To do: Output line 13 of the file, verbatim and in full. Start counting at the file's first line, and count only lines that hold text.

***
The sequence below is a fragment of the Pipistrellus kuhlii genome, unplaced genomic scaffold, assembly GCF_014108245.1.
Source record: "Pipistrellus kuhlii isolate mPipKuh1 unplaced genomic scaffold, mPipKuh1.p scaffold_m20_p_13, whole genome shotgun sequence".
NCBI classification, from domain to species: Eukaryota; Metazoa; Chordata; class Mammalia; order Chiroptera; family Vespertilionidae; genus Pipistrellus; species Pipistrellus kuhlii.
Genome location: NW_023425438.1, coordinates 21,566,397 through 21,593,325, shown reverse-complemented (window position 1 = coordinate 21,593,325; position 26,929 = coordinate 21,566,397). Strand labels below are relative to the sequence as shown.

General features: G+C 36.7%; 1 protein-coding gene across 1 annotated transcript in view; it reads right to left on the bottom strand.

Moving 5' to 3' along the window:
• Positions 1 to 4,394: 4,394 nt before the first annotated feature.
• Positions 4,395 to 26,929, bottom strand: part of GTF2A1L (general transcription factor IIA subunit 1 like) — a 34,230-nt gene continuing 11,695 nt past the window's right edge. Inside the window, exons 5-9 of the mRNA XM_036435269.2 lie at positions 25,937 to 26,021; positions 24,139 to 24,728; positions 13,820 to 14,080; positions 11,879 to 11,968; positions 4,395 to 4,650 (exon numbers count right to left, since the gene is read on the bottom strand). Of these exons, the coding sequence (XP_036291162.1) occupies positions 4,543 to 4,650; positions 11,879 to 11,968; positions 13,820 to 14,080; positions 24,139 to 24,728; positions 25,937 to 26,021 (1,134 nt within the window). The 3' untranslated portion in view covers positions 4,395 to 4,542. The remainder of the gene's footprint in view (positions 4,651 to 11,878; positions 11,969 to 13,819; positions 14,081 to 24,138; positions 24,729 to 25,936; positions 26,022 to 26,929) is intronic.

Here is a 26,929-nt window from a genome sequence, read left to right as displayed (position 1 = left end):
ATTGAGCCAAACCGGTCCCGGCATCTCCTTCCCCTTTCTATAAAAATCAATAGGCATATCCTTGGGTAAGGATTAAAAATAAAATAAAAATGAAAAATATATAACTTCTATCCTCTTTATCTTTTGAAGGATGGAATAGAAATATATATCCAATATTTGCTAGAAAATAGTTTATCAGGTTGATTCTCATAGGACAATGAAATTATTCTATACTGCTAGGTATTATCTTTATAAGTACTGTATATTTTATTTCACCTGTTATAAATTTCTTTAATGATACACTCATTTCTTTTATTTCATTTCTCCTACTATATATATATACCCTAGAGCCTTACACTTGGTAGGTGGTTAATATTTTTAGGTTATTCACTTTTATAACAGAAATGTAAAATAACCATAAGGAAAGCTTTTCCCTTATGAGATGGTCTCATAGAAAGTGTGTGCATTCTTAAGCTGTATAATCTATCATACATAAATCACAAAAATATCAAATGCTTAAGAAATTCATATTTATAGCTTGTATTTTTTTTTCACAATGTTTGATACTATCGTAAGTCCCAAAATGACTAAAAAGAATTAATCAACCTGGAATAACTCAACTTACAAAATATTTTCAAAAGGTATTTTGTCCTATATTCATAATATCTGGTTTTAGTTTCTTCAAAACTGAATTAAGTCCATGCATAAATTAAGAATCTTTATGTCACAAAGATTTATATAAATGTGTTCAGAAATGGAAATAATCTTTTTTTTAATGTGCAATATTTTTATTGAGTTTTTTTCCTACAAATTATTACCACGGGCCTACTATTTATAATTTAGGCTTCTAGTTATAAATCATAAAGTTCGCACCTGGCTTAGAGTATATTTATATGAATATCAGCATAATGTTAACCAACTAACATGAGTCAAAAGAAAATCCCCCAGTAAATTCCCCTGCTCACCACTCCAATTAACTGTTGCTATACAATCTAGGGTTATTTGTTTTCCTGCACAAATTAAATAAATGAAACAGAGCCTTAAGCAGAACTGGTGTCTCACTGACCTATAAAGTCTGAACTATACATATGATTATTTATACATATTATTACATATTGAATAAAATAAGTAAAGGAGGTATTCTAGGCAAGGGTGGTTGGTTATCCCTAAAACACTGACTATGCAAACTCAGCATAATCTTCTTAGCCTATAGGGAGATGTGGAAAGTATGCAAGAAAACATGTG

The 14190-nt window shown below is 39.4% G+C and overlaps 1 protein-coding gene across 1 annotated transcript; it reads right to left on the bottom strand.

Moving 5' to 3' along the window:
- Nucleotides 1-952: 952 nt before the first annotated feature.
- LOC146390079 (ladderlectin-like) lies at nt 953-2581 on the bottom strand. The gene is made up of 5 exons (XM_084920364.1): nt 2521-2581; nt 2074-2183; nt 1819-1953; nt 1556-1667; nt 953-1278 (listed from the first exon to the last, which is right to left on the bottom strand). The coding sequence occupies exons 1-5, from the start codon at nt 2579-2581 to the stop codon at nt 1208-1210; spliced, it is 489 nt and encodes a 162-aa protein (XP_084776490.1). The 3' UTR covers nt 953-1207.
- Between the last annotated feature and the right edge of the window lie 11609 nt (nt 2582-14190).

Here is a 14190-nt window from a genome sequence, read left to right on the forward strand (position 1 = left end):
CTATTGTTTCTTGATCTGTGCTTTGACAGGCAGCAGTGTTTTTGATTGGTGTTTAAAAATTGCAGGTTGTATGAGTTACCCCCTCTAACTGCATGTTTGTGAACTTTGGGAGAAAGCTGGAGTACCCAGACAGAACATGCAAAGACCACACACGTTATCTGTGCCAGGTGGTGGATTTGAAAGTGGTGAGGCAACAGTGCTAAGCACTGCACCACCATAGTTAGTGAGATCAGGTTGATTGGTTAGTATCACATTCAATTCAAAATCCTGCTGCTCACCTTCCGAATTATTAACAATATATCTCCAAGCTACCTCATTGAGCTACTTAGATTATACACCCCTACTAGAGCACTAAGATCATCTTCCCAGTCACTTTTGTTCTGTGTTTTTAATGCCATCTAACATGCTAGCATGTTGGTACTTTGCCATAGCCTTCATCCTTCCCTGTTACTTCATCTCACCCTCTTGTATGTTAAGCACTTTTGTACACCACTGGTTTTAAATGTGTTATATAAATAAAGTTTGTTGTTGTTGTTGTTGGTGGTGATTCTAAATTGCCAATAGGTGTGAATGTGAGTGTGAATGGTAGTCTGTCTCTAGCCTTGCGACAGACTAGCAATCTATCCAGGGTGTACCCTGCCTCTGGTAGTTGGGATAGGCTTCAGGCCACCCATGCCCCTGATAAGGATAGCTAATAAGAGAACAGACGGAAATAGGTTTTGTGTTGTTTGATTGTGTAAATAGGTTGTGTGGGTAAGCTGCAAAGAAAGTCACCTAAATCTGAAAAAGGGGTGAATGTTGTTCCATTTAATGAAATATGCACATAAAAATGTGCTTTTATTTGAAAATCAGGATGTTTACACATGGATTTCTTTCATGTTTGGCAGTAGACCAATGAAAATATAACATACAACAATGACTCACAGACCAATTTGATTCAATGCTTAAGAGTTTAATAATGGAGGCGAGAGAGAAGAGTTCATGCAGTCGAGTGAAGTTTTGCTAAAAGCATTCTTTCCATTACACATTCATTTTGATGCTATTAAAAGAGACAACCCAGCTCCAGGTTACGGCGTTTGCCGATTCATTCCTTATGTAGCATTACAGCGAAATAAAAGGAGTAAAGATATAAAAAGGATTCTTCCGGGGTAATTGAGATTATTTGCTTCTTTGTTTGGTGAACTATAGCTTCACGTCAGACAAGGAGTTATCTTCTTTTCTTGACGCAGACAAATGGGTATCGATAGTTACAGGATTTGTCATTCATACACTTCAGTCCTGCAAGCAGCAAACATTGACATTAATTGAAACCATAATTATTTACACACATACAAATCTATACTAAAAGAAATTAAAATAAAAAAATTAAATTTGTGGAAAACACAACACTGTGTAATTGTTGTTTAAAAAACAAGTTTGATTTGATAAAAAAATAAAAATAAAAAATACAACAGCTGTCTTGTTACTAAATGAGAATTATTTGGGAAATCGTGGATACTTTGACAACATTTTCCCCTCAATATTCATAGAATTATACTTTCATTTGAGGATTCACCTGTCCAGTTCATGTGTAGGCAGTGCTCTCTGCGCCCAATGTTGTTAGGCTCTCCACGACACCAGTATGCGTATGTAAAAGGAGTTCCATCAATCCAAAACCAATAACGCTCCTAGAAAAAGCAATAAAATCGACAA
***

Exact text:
- Nucleotides 1-952: 952 nt before the first annotated feature.